the fear of missing out—but I have a fear of people finding out what I am doing,” Mikala Jones quietly explains as we stuff boards into bags at his house in Bali, Indonesia. A few feet away, his two daughters playfully fight over the TV remote, disinterested in the mess of boards, leashes, and towels behind them. It’s a common scene in their house, and to Jones’ daughters, the thought of Daddy taking off for a week of feral exploration is hardly noteworthy.
“I try to avoid going to the beach before a swell,” Jones continues, handing me a tangle of leashes. “What am I supposed to do when people ask where I am going to surf? Lie to them? Be rude and just not answer?” He glances over his shoulder, then adds conspiratorially, “By the way, if anyone asks where we are going today, just say Uluwatu.”
Where we are going is nowhere near Uluwatu, but that is about all that I know. Jones has more secrets than the NSA, and zero tolerance for whistleblowers. I don’t bother asking many questions, which is probably for the best, since I get only pointedly obtuse responses anyway. “Don’t worry about it,” he says when I prod him about the wave we’re headed to. “Just pack your paddle vest and make sure we have enough food for a week. And try to get some sleep; we’ll be traveling all night.” In Jones’ world, there is no such thing as full disclosure.
I wake up nine hours later, legs cramping in the tight confines of a violently bouncing minivan, surrounded by drybags and surfboards and Pelican cases full of frozen meat. Up in the front seat, Jones receives a text from a Bali-based photographer who is trying to meet us before the forecasted swell peaks in three days. Jones pecks a vague response on his keypad and then turns the phone off for good. He knows that it’s unlikely the photographer will be able to find us without detailed instructions, but when it comes down to it, Jones would sooner surf without anyone to document it than give up the location of this particular wave anyway.
This may not be the most advisable decision for a professional freesurfer who gets his photo taken in picturesque barrels for a living, but Jones doesn’t appear too preoccupied. In fact, he almost seems relieved. In some half-remembered psychology class I once took, we learned about a thing called cognitive dissonance—a form of emotional discomfort caused by maintaining contradictory values—and, traveling with Jones, I realize that I might be witnessing the phenomenon firsthand. Like any rational surfer who has found flawless, uncrowded waves, Jones wants to keep them that way. The problem, of course, is that, as a professional freesurfer, documenting his travels and broadcasting them to the masses is basically Jones’ job. Although it’s a fine line to walk, few walk it as well as Jones. And it makes sense, since Jones has had plenty of practice. He’s been chasing obscure waves and keeping secrets for most of his life.
Born and raised on Oahu, Jones spent his youth figuring out the nuances of barrel riding with his equally talented siblings. He and his brother Daniel caught the attention of sponsors early on, while their older sister Malia—also a talented surfer—went on to become a successful model, appearing in the pages of Sports Illustrated and Esquire. Today, their younger brother Keoni is keeping with the family tradition and starting to turn heads in Hawaii every winter, the natural result of growing up in a house fronting Rocky Point and surfing most of his waking hours.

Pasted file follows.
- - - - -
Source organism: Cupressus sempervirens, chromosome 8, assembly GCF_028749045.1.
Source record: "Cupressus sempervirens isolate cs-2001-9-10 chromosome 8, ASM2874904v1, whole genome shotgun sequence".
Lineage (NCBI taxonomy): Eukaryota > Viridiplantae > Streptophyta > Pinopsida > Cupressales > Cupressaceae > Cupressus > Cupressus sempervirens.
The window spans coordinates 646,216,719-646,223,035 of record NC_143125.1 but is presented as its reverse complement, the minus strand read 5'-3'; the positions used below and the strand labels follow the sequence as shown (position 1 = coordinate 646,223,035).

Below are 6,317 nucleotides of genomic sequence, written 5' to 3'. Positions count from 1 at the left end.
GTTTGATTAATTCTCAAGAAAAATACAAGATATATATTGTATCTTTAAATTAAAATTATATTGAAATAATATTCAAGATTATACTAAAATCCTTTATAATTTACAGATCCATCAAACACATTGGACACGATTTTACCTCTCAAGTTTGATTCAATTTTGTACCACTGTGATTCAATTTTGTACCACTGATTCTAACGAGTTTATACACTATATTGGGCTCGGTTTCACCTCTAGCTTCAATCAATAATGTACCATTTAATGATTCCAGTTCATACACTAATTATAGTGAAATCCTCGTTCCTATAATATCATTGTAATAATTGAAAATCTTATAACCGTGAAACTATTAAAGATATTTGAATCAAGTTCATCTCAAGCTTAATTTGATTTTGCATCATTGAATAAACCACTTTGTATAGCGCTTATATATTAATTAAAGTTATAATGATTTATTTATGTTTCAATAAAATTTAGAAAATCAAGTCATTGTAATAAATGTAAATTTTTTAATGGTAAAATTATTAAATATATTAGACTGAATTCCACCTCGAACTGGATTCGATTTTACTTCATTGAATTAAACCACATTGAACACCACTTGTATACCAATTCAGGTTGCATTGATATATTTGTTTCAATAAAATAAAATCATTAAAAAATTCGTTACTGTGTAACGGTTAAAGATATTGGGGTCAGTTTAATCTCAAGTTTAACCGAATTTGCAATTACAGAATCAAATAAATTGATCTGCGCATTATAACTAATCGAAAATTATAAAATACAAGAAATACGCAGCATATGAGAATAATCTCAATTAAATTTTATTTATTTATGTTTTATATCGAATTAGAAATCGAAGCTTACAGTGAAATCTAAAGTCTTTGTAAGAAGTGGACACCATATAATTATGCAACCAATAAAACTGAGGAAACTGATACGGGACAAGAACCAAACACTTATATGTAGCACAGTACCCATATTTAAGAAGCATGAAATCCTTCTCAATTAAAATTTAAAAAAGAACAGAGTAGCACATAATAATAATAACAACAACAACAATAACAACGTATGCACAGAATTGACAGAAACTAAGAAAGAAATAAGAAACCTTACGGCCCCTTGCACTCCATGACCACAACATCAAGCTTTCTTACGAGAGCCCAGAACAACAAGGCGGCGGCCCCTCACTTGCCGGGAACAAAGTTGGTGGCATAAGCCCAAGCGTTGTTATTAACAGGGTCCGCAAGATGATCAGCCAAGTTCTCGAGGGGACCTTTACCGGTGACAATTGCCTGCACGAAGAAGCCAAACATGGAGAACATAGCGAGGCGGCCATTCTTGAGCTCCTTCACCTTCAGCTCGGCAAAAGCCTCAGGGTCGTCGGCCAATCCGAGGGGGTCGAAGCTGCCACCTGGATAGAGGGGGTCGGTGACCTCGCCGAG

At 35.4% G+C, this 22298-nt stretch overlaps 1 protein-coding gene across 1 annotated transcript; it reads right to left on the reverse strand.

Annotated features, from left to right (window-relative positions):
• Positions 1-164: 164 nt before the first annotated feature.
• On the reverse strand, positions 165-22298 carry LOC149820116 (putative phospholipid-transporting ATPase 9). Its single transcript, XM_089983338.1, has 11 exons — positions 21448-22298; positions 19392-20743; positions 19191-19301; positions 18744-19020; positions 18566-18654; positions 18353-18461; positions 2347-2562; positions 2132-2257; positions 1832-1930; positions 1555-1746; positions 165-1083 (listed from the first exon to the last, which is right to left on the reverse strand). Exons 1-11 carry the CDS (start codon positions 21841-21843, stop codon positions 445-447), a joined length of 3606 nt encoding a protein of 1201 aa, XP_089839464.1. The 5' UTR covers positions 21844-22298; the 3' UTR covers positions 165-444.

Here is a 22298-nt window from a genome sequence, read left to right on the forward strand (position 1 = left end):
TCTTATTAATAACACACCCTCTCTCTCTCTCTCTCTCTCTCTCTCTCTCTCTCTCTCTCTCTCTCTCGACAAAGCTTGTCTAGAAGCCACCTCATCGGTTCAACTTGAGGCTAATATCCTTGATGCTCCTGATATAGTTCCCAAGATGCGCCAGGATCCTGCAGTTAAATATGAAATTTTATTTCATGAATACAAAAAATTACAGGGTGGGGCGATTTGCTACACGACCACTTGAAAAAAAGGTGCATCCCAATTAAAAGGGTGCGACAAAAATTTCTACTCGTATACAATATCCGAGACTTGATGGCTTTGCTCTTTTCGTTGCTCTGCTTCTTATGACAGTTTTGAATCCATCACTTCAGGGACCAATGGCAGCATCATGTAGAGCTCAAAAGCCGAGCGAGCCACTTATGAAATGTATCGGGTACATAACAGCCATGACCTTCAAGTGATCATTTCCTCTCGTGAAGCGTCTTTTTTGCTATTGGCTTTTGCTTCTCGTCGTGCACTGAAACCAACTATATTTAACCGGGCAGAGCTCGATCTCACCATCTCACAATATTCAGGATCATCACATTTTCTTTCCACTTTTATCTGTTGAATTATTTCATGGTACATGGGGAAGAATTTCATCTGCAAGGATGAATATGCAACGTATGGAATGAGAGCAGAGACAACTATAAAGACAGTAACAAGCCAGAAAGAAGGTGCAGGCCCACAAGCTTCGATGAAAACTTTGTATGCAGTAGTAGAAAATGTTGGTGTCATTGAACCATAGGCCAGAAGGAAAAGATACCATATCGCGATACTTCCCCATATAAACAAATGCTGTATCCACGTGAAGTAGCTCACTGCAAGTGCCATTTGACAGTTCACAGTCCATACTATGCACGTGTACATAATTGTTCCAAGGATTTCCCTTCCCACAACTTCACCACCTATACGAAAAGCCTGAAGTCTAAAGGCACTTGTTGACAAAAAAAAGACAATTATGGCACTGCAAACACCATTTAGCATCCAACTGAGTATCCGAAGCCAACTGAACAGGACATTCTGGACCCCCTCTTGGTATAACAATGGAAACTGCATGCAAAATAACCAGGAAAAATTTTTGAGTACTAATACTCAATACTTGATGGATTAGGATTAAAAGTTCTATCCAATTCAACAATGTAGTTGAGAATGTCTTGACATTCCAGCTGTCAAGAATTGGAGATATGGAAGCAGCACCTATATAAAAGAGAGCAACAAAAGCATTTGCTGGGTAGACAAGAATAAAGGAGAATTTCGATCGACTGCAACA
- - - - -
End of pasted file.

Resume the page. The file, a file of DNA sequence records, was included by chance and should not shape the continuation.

Despite the spectrum of perfect, powerful surf at his fingertips back home, Jones was always most interested in exploring lesser-known breaks. He started homeschooling early on, giving him the flexibility to join Rip Curl on their Search campaign, and took his first trip to Bali when he was 13. Flying solo to the island, he was promptly robbed and then subsequently taken in by the local crew, who took him surfing and made sure he survived until his return flight a month later. Jones competed in a local grom event and then drifted from couch to couch, developing lifelong friendships and assimilating into the Balinese culture, where he found much in common with his island upbringing in Hawaii.
Ten years and a few dozen trips later, Jones met his future wife in Bali and decided to move there permanently, relocating to her family’s Canggu compound and using it as a base between missions to the outer islands and Bali’s lesser-known coasts. By the time Keramas became a World Tour stop in 2013 and many of the island’s best waves were overrun with traveling surfers, Jones had already found plenty more remote setups across the Indonesian archipelago, and just as many in other locales around Southeast Asia and in the Pacific. In fact, if you happen to stumble upon an empty, hollow wave in those areas, whether it’s a reef, point, sandbar, or river mouth, chances are Jones has already surfed it. The one thing that all those spots have in common is also the one thing that has defined Jones’ career as a whole: barrels.
Freesurfing in the 21st century has become a specialized job, with different athletes filling different niches—air guys, big-wave chargers, retro soul riders, etc.—but while Jones could have pursued any of those routes, he figured, why bother? Instead, he simply focused on sharpening his wave-hunting skills, and now spends the majority of his sessions getting tubed by himself. It’s a romantic lifestyle, and it’s unsurprising that surf brands would pay someone to go and live out our collective dreams, using the associated imagery for their marketing campaigns. Jones has never had to reinvent himself to stay relevant as a professional surfer; he’s simply continued reading swell charts, scanning maps, and negotiating foam balls.